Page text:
Vegan Cooking Based on Taste, Not Ideology

Hedai Offaim
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Root vegetable and mushroom pizza.Credit: Dan Peretz
Hedai Offaim

The main difference between Maya and myself is in the way that food comes to us. For Maya, it first makes its way to the body, and from there goes on to affect her mood and feelings. For me, the food first encounters the soul – the memories and excitements, wishes and contentments, and only then does what it does to the body. This is a significant difference that affects not just the way we shop or cook, but also the way we eat our meals.

Maya Ben-Zvi, 32, is a naturopath and talented cook, who spends most of her days in her lovely home in Nataf working with food. She rises very early; chops, seasons, preserves and cooks the food for herself and the people who take part in her workshops or come to her for treatment. She was a vegetarian since age 5, and two years ago also stopped eating any animal products whatsoever. Still, unlike other vegans I’ve met, her connection with food is, above all, through the body – based on taste, not ideology.

She is adept at detailing the ills of the food industry, the damage done to the vast areas used for feeding livestock and showing her concern for animal welfare. Her main worry, though, is the source of the food that appears on her table: the soil in which it grew; the farmers who were involved in growing it; the harvesters and packers; the truck drivers who transported the crates; the owner of the grocery store on the road down to Abu Ghosh. Food that was grown by your neighbor tastes better, she says.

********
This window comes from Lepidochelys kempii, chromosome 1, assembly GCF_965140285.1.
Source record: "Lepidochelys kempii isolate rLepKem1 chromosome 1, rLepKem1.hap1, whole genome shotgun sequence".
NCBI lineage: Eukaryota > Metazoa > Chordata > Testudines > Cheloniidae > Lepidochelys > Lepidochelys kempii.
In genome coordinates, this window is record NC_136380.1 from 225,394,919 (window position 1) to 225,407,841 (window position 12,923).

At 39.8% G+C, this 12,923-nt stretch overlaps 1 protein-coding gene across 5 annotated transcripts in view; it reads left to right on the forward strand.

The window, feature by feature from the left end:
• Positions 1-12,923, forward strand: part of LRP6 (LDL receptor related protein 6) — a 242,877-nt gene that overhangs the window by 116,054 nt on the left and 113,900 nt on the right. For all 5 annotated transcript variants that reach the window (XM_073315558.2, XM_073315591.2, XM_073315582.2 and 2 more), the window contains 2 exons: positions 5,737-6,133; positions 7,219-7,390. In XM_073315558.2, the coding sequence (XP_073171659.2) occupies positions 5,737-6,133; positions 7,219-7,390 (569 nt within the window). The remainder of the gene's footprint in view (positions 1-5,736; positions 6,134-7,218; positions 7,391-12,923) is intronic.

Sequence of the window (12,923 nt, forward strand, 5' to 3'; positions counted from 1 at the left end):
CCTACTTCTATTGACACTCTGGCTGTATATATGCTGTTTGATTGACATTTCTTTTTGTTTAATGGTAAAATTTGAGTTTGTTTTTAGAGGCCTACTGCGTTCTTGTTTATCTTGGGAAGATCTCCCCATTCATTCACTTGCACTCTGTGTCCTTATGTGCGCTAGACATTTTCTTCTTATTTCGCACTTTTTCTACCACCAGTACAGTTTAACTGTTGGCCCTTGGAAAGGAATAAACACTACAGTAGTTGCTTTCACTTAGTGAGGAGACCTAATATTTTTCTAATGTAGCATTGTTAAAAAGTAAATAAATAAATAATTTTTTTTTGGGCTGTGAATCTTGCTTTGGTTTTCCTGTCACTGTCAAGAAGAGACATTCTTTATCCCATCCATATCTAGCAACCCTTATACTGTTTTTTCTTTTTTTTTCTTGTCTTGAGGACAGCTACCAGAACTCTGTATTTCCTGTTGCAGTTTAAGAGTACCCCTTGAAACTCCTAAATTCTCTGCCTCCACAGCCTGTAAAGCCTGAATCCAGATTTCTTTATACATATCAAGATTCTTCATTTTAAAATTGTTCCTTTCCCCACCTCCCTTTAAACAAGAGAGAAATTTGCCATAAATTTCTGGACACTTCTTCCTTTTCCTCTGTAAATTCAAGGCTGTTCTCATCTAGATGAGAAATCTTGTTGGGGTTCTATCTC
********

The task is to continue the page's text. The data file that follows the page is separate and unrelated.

Perhaps one day when the battles subside and the zealots sober up, the farmers, cooks, shepherds and chicken breeders will sit down with those who eat from the field and from the orchard, carnivores and vegetarians, and together compose the delicious and just manifest for the food that is put on our tables.

The manifest could start by saying that a person must sustain himself and also enjoy life, and that the flavor of food is the flavor of life itself – and that without it there is no human civilization. Perhaps they will write that we all must learn about our food’s journey from seed to plate, from animal pen to pot, to get to know it personally and give thanks for getting to taste it when it is still fresh and clean and moist with dew. Perhaps Maya will sit at that table and be the one who presents it to us.